out a
>sub-nanosecond rise time, the wave form at the receiver will have a
>significantly slower rise-time.
>3. The star termination is patented, so you may need to pay a fee to =
use it.
>
>With some clever engineering, you might be able to come up with a =
custom bus
>design that eliminates the above problems.
>
>
>-----Original Message-----
>From: si-list-bounce@xxxxxxxxxxxxx
>[mailto:si-list-bounce@xxxxxxxxxxxxx]On Behalf Of Dan Bostan
>Sent: Wednesday, February 25, 2004 1:50 PM
>To: Scott.Newton@xxxxxxxxxxxxxxxx; Robert Haller
>Cc: si list
>Subject: [SI-LIST] Re: Middle (Star) Termination
>
>
>I think this termination technique is well explained
>in the Motorola data sheet for clock drivers driving
>multiple loads.
>/dan
>
>--- "Newton, Scott" <Scott.Newton@xxxxxxxxxxxxxxxx>
>wrote:
> > All,
> >
> > I haven't found the paper yet, but I've realized how
> > the star =3D
> > termination works, at least at a high level.=3D20
> > If anyone is interested, here is a summary:=3D20
> > Resistors with identical values are connected at the
> > junction of the =3D
> > star. The value is calculated such that the resistor
> > of the driven leg =3D
> > plus the parallel combination of the resistors in
> > the undriven legs plus =3D
> > the parallel combination of the impedances of the
> > undriven leg traces =3D
> > EQUAL the impedance of the driven leg trace. The
> > resistor value is =3D
> > calculated as (N-2/N)Zo where N is the number of
> > legs in the star and Zo =3D
> > is the characteristic trace impedance. The
> > equivalent circuit yields a =3D
> > matched impedance (almost) on the driven leg to the
> > parallel =3D
> > combinations of all of the undriven legs/resistors.
> > A half wave is =3D
> > propagated at the driven resistor (side closest to
> > the driver). When the =3D
> > wave hits the receivers, it doubles as it reflects
> > (off of infinite =3D
> > impedance juncture). The reflected wave propagates
> > back to the driver =3D
> > leg which looks almost like an infinite length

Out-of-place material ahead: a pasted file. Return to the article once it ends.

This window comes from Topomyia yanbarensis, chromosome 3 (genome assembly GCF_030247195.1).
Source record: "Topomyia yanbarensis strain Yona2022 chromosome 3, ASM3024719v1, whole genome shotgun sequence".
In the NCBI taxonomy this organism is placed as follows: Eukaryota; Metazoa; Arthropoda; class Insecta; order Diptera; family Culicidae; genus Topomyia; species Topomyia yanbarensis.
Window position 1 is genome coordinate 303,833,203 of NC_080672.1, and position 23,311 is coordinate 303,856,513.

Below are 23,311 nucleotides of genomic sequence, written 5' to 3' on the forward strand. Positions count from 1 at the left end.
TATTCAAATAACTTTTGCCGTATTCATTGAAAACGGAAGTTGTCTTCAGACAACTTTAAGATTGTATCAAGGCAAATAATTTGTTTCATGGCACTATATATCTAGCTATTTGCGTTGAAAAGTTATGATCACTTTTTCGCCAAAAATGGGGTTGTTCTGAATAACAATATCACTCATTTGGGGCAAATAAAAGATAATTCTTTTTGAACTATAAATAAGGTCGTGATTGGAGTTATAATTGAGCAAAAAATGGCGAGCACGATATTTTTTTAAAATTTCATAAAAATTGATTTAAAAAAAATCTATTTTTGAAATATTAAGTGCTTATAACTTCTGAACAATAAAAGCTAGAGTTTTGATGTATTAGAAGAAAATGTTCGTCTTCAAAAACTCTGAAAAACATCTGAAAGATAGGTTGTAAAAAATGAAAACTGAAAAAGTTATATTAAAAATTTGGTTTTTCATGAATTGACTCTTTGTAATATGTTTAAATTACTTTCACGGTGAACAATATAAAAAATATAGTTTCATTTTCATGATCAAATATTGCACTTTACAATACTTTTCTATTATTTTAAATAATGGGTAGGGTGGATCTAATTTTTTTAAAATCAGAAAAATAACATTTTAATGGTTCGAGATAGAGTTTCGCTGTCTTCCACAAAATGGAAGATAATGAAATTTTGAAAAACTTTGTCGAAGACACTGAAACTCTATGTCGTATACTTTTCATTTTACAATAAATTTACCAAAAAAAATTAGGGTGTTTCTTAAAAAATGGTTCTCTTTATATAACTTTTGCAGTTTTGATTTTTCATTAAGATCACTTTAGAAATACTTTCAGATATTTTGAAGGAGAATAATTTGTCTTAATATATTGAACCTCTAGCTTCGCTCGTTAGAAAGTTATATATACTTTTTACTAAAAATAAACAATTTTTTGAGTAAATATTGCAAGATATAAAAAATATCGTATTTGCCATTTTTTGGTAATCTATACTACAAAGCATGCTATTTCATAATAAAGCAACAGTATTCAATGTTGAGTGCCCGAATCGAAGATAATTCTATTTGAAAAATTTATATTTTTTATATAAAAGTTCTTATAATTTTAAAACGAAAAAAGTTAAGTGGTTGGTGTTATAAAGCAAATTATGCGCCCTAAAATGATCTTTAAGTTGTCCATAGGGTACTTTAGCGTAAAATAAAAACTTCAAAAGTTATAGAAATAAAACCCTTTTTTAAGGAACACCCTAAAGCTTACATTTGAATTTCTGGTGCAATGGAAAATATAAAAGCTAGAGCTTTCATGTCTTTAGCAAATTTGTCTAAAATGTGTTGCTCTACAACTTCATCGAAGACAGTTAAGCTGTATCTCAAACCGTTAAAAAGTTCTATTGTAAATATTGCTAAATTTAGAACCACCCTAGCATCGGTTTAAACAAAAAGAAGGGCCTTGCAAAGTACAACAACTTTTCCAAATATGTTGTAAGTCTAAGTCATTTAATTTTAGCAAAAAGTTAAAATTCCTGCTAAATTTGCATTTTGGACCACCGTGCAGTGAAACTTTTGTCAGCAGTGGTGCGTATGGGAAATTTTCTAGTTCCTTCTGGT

> > matched impedance, so =3D
> > very little reflection occurs. There are of course
> > details such as the =3D
> > output impedance of the driver, etc that are not
> > covered in this =3D
> > summary.
> >
> > Scott
> >
> >
> > -----Original Message-----
> > From: Robert Haller [mailto:rhaller@xxxxxxxxxx]
> > Sent: Wednesday, February 25, 2004 12:54 PM
> > To: Newton, Scott
> > Cc: si list
> > Subject: Re: [SI-LIST] Middle (Star) Termination
> >
> > Scott,
> >         John Grebenkemper wrote an excellent paper
> > that is available in =3D
> > the
> > Designcon98 precedings "Network Topology Analysis
> > Using The Reflection
> > Coefficient" that does and excellent job of not only
> > explaining the
> > theory of middle termination but also presents the
> > math.
> >
> > Regards
> > Bob
> >
> > Newton, Scott wrote:
> > > Can anyone please provide a brief explanation
> > regarding the theory of =3D
> > a middle termination scheme?
> > > In the book" High Speed Digital Design" by
> > Johnson&Graham the topic =3D
> > seems to be glossed over. It essentially says that
> > providing resistors =3D
> > connected in the middle of a star network that have
> > impedance of 1/3 Zo =3D
> > work by halving the voltage at the node. I've used
> > Hyperlynx to simulate =3D
> > this arrangement and it works well. I've searched
> > the web and haven't =3D
> > found a satisfactory explanation.
> > >=3D20
> > > Thanks in advance.
> > >
> >
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> > Principal Consultant